The big sail - time to leave Galapagos

Published on 6 March 2024 at 23:58

A completely different mood around the fleet last night, and on board this morning, as we all prepare to leave early this afternoon.


We have had a great stay in Galapagos.


Before leaving Isabela we cycled to the wall of tears, built by prisoners in a penal colony many of whom died in the process, as recently as 1959 - and the wall was never intended to serve any purpose at all. We had a last afternoon on the beach, as the tide came in - we could just stand waist deep, with penguins swimming around us and surfing the waves, as well as sealions, small black tip reef sharks and pelicans all almost within touching distance - we even had a small manta ray swim around us


We then moved on to Puerto Ayora on Santa Cruz, the biggest town in Galapagos. Many more facilities, and a lot more touristy, but still lovely nonetheless. Quite a big anchorage, with sharks everywhere (smallish black tip reef sharks so not dangerous - but enough to put you off swimming!). We had 8 of them around us as we dropped anchor, and there are typically about 20 round our boat at any one time. We have the odd turtle swim past, and even had an eagle ray yesterday. We also had a couple of pelicans roosting on the solar panels - wow do they make a mess and affect our electricity generation!


We had a final snorkelling trip on Monday, where we were snorkelling with turtles and sealions (very close!), large white tip reef sharks (not quite so close!), eagle rays, stingrays and a whole variety of tropical fish, all in the clearest water we've experienced so far. We even saw a Mobula Ray a short distance away from us, and saw a very large pod of dolphins from the boat. Nothing was even put off by the headgear I had to adopt to avoid sunburn!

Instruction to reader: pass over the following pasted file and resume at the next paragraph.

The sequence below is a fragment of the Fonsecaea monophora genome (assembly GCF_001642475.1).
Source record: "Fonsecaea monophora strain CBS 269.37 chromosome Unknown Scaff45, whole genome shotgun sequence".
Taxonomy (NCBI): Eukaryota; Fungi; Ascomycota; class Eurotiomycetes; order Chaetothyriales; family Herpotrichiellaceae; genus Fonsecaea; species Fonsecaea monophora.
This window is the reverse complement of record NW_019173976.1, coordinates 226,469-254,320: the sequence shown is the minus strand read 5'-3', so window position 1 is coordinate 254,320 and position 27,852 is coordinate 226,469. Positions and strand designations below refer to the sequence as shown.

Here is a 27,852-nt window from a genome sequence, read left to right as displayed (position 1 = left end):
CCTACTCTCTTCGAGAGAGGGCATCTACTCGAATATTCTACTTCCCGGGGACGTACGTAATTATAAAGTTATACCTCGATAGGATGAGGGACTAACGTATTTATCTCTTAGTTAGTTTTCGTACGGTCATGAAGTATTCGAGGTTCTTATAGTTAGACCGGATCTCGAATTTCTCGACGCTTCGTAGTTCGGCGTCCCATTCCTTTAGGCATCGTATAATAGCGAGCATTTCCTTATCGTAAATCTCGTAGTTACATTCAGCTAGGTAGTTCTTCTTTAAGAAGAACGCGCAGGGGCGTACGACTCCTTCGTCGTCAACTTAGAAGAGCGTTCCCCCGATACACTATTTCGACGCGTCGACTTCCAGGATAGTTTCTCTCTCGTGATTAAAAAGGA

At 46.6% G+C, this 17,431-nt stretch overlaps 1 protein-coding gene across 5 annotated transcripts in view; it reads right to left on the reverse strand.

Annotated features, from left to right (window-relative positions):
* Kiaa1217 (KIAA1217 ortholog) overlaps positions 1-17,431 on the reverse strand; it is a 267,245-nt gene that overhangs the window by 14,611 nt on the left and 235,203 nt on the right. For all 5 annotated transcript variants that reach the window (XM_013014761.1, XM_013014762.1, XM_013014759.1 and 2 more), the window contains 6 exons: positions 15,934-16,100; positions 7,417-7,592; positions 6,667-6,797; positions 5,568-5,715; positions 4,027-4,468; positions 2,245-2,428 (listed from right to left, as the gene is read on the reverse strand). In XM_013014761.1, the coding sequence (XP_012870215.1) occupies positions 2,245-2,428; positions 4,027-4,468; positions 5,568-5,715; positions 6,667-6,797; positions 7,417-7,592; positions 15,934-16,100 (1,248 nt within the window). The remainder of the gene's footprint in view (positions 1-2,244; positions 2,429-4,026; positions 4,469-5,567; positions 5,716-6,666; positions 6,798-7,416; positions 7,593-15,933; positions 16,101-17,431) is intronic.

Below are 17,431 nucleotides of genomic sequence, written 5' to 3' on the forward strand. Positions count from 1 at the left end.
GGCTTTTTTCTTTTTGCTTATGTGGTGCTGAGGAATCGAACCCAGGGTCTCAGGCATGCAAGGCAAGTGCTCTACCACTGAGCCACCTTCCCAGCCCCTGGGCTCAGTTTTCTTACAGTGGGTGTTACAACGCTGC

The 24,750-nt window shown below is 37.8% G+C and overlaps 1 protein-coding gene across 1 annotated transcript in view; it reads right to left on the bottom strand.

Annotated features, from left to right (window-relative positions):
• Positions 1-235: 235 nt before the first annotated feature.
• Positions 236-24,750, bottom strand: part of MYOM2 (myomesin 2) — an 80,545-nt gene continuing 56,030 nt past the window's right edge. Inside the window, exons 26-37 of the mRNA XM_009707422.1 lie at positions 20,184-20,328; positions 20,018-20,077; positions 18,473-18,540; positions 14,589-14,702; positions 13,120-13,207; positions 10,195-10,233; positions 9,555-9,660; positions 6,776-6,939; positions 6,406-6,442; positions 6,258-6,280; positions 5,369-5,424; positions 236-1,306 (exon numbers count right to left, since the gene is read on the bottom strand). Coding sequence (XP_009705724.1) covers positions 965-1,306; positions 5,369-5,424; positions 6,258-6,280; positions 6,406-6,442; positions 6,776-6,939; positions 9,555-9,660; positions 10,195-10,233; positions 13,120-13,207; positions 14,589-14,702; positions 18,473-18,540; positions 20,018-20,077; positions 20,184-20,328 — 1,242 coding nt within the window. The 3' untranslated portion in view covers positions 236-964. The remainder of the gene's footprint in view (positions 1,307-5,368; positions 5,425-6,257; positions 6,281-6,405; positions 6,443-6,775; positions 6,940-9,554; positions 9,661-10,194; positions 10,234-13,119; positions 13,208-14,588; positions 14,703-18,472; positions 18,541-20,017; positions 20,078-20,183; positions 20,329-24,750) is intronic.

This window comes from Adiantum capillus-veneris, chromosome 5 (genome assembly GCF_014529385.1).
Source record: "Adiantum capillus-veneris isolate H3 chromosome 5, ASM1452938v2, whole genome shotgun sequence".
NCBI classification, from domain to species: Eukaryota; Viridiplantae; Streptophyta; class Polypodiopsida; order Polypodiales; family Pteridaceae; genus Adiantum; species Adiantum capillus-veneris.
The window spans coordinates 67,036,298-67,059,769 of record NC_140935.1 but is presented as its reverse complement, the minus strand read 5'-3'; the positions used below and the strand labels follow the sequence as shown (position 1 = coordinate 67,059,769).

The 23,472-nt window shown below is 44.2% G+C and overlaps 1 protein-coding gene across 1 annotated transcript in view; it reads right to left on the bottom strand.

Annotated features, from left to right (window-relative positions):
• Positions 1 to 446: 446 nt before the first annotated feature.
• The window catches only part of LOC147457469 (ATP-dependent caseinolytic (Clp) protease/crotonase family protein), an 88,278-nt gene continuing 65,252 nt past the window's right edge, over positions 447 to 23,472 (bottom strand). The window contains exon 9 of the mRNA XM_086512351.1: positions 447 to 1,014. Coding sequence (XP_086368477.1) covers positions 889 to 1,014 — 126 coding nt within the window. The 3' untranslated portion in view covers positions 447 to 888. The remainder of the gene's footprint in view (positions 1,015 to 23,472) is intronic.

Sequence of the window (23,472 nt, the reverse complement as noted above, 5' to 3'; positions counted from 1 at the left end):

We've also been inland, visiting a small organic coffee plantation where they grow coffee in lava!


And we've now got the boat ready - fuelled up and all our provisioning done. There was a farewell drink last night - quite a camaraderie has developed in the fleet, with quite a different feel last night as everyone parted company for the big crossing, and we left shore for the last time.


We're now all confined to our boats as the immigration officials visit each boat in turn to give us our customs clearance, then we will depart this afternoon - with 3000 miles of open ocean to cross until we reach Hiva Oa in the Marquesas. Exciting!!


We hope to average 5 to 6 knots, and to cross in about 3 weeks or so. Currently the weather in harbour is perfect, with a gentle breeze, although I suspect it's just a sea breeze onto the island which will drop as we move offshore. Forecast is not great for tomorrow (rain and very little wind) but a front should come through after that, and hopefully within 2-3 days we'll get into a zone with nice consistent following winds for the first time in the entire trip (even though we had hoped for them throughout!). So fingers crossed.


Off for final preparations now!




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3 months ago

What fantastic photos! Wishing you well and hope the weather stays just as you would like it xx